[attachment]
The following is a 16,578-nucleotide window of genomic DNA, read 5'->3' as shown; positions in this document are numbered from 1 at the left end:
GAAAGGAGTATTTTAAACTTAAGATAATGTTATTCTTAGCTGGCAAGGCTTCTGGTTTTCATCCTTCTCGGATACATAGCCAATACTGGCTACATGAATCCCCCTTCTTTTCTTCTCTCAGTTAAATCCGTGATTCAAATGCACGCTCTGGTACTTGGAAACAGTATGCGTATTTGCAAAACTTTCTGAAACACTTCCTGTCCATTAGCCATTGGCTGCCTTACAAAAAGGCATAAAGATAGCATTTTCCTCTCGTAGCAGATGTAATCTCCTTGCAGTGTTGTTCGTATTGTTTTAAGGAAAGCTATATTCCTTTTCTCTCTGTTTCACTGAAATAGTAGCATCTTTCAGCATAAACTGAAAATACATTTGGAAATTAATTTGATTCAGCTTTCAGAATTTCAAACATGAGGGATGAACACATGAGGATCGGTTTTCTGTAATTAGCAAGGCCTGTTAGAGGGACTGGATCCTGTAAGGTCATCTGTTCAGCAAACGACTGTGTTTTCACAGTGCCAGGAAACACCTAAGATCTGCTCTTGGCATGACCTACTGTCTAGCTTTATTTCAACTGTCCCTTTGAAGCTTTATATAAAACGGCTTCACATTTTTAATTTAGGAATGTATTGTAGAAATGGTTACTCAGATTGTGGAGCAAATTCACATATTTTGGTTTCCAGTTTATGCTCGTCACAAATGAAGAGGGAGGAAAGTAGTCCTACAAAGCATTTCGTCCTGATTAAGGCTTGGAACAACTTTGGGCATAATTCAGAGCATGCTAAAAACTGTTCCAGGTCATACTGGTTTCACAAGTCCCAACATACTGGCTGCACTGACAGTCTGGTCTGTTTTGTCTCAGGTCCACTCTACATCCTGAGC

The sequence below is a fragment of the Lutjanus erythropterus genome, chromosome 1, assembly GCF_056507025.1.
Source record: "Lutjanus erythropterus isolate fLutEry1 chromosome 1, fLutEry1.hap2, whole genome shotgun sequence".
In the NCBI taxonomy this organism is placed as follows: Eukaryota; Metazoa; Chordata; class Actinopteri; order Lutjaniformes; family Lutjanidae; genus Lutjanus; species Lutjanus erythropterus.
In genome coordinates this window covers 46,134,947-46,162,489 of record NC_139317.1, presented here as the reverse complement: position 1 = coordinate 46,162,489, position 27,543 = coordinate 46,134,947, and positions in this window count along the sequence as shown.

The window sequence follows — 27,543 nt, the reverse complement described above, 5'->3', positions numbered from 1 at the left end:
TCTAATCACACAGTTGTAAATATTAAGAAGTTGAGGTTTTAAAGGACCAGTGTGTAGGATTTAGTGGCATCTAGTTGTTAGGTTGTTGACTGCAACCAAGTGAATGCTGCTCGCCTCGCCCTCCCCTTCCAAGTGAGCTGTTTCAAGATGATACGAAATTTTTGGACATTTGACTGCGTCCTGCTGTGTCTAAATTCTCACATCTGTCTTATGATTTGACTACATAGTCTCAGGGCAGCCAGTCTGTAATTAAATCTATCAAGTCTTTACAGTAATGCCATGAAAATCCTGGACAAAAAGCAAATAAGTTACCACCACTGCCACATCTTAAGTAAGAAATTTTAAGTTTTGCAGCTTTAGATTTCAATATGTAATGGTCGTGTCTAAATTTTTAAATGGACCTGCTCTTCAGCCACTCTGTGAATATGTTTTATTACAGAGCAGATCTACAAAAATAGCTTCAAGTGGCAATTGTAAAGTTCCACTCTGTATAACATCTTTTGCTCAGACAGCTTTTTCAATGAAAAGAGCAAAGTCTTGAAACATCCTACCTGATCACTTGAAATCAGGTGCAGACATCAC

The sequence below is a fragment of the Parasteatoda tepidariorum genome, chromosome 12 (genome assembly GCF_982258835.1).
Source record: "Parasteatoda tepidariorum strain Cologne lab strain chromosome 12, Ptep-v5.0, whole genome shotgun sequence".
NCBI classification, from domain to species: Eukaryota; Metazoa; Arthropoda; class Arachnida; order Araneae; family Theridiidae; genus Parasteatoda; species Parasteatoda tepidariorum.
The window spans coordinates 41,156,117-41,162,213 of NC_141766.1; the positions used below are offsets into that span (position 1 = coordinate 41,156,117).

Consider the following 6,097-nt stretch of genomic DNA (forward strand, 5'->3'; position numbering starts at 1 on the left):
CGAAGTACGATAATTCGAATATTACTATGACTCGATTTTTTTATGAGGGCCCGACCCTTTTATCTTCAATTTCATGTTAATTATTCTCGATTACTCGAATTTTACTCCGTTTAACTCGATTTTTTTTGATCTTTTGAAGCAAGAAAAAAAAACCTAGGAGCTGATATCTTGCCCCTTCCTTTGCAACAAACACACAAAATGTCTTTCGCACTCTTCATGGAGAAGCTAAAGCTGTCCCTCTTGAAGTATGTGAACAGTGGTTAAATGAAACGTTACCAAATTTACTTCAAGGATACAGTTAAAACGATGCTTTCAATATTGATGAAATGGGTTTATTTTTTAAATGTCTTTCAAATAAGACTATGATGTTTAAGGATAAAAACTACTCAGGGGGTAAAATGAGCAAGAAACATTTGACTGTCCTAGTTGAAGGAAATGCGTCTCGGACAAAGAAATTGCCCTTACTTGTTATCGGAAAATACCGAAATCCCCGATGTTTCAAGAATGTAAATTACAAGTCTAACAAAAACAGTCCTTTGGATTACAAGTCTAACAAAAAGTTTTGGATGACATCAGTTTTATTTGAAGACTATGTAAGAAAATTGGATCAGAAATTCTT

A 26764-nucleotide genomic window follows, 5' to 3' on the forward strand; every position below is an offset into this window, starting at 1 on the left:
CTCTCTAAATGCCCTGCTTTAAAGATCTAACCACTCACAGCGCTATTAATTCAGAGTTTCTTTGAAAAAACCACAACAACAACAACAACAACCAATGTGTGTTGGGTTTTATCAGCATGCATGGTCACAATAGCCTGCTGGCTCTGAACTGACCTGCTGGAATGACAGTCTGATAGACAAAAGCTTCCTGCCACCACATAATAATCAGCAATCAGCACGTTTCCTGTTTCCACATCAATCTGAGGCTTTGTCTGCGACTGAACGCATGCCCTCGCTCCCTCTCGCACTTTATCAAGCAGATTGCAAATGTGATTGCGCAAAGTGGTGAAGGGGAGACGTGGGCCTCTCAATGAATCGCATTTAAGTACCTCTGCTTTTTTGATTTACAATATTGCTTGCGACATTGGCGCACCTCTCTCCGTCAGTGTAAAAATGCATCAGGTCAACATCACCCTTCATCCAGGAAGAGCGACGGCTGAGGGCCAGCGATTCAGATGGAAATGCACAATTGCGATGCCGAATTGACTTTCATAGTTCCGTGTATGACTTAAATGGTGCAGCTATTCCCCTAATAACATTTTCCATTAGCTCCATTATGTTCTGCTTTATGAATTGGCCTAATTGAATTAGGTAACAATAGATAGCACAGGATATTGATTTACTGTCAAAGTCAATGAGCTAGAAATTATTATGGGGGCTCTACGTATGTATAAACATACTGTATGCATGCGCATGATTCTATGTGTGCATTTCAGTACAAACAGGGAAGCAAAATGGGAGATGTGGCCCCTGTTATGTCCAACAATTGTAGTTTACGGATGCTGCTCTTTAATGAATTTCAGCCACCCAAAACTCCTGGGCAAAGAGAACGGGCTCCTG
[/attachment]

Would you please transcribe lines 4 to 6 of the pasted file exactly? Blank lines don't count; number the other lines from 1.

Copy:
Source record: "Lutjanus erythropterus isolate fLutEry1 chromosome 1, fLutEry1.hap2, whole genome shotgun sequence".
In the NCBI taxonomy this organism is placed as follows: Eukaryota; Metazoa; Chordata; class Actinopteri; order Lutjaniformes; family Lutjanidae; genus Lutjanus; species Lutjanus erythropterus.
In genome coordinates this window covers 46,134,947-46,162,489 of record NC_139317.1, presented here as the reverse complement: position 1 = coordinate 46,162,489, position 27,543 = coordinate 46,134,947, and positions in this window count along the sequence as shown.